When a child embarks into musical exploration, reading of musical notation such as basic elements of rhythm and pitch helps foundation building for music. (Bahna-James, 1991) Though learning domains of music and mathematics may seem contradictory, an increasing number of studies on children's participation in musical activity and cognitive development in mathematics indicate a close connection (Young & Glover,1998).
For instance, rhythm in musical notation is numerical pattern of beats that represented by series of musical notes, ranging from whole notes (1 beat per measure) to quarter notes (4 beats per measure) and so on (Wright, 2000). Fundamental mathematical concepts are involved in order to understand the notes. Children have to have the ability to count the beats and the capability to fraction notes to equal proportion.
Musical composition helps children to foster sequence of musical development through stages of imaginative play, imitation and mastery. In musical developmental stages of a child, the child's exposure, experience and mastery the environment, promote the developmental sequences in cognitive enhancement.
From the introduction of rattle shaking and recurrence over vocal sound by caregiver at infant age, invention of 'Babbling' Musical at toddler age, imitation of musical expressive gestures in pre-school and formation and creation of new songs at school age. The child has completely discovered the schema of musical development. If opportunities are continue and revisited, composition of the child's development grows stronger and deeper as the ability to improvise, invent and create music. Swanwick (1998) mentioned that in Piaget's theory the equilibrium of assimilation and accommodation establish sensori-motor intelligence, which subsequently builds up conceptual intelligence of a child in cognitive development (Anning, 2009).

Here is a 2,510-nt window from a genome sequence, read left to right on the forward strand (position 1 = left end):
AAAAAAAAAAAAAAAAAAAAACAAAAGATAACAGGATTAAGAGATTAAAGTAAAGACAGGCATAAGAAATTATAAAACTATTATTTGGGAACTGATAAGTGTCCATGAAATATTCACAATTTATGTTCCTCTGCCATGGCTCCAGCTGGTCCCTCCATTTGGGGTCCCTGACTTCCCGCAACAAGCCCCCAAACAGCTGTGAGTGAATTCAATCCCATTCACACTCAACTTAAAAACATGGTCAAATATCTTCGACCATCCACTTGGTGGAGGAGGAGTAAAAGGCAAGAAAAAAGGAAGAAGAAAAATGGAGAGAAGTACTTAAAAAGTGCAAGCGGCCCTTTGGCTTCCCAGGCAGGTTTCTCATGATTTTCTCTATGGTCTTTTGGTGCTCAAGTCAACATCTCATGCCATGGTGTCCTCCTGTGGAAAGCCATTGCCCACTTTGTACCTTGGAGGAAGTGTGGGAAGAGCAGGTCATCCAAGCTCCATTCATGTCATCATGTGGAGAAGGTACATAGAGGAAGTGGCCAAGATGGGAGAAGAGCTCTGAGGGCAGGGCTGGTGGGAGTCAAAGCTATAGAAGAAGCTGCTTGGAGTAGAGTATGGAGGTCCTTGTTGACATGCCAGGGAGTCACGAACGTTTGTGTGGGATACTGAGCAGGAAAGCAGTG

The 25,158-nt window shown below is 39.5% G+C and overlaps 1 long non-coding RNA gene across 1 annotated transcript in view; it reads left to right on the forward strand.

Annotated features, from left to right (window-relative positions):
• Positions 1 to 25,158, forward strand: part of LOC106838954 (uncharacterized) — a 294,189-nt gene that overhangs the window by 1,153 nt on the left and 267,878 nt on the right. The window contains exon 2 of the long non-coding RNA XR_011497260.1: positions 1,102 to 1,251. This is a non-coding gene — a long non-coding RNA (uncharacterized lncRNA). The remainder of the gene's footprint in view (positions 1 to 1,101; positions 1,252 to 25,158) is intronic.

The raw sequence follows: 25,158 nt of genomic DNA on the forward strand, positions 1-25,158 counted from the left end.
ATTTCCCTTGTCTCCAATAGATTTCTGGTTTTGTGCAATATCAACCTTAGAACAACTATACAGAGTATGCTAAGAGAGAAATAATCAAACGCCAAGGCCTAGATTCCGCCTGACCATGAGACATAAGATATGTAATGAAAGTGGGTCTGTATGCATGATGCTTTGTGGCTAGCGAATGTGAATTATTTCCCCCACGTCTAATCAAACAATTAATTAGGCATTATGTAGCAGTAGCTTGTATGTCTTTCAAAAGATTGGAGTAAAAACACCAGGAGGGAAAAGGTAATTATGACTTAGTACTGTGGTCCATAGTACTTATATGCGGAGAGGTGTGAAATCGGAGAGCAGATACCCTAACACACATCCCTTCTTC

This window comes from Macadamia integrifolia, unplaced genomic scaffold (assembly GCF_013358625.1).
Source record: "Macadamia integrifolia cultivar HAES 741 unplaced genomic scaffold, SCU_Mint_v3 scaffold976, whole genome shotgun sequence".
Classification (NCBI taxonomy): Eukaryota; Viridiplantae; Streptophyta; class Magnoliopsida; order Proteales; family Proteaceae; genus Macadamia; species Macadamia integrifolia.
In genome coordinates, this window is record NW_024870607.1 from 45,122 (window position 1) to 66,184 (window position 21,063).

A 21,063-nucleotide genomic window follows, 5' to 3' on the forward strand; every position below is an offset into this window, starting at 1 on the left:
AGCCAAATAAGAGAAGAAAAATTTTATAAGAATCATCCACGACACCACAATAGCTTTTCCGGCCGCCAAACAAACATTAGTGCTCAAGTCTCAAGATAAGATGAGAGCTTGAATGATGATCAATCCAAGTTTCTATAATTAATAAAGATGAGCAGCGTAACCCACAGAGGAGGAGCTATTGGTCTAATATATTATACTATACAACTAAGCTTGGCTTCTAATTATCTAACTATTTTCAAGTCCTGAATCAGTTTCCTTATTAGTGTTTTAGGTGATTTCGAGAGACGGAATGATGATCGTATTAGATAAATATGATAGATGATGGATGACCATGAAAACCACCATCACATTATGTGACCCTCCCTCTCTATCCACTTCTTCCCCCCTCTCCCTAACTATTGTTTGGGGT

Producing a work of art engages children to generate ideas, and explore ways to express their emotions. Painting, playwriting, composing, artistic creation provide opportunities for them to experience the process of art making, which is valuable for enhancing children's ability to learn within and beyond the arts.
Art is one of the medium that people develop cultural sense and personal identity (Anning, 2009). Art education in early childhood education, aids young children by providing opportunities to think and learn in new ways, communicate with others and enrich the space they live in (McArdle & Piscitelli, 2002).
School and teachers responsibility and ability to find inventive ways to utilize limited resources and time available to ensure children's academic achievement, enhance social and emotional growth of young children from different divergent background. Hence, by providing positive effect on these developments on children especially 'at-risk' children, it would nourish sensory, cognitive, social, emotional and neurobiological system. Moreover, it helps to develop potential leadership skills, positive self-esteem and self-confidence, cooperative of future generation.